“We have a significant position now that’s close to where we have infrastructure and a long history of strong operating capability,” said Al Hirshberg, the executive vice president of production, drilling, and projects for ConocoPhillips, in a statement. The company leases about 70 percent of the Petroleum Reserve’s sold acreage, and recently discovered a store of 300-million barrels of oil in the reserve. The company tells Mother Jones they “would consider” operations in the ANWR, but it sees “tremendous potential” in the Petroleum Reserve and remains “focused on our projects and exploration plans there” — a statement similar to what the company shared with Bloomberg.

Finally, there’s still a lot of unleased land left in the Petroleum Reserve. According to the Bureau of Land Management, over half of the reserve was still available for leasing as of August 2017.

It remains to be seen if the ANWR provision will remain in the tax bill once the Senate and the House finish reconciling their versions of the legislation. But even then, it is unlikely to be the cash cow Republicans are relying on. “Current presidential and congressional budget projections are unrealistic,” Murphy writes in his report. “It would be fiscally irresponsible to pursue this path on a budget justification.”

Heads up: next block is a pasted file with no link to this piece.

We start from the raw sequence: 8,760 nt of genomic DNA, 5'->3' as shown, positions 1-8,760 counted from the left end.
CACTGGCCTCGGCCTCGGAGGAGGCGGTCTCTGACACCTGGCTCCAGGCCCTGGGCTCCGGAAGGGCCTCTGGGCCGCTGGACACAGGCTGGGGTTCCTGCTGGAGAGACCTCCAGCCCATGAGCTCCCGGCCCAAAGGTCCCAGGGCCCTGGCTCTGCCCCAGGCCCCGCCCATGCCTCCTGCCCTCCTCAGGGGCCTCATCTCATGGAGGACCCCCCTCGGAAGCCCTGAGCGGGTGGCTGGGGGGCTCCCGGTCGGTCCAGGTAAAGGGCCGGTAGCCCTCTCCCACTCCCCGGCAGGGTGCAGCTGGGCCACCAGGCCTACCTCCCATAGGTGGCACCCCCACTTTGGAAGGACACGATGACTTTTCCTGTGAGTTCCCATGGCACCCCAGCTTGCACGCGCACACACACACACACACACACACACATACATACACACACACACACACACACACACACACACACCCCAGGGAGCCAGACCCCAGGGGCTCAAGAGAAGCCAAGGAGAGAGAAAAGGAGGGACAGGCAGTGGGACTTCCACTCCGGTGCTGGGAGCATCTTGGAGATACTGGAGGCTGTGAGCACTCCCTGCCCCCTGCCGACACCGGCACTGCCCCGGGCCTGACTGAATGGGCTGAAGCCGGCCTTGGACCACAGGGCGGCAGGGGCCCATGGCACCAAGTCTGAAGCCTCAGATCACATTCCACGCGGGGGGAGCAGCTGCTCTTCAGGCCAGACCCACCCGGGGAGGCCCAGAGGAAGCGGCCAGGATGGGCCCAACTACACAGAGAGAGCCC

This story was originally published by Grist with the headline Republicans are using some very shaky math to justify drilling in the Arctic refuge on Dec 6, 2017.

Southern California is burning, and so is Rupert Murdoch’s house.

Wed, 2017-12-06 16:53

For your consideration, a series of facts:

1. There are five (five!) wildfires currently burning in the Los Angeles area today, and upwards of 50,000 people have been evacuated.

2. They look like this.

Not the typical morning commute… pic.twitter.com/kJIOQeqsIK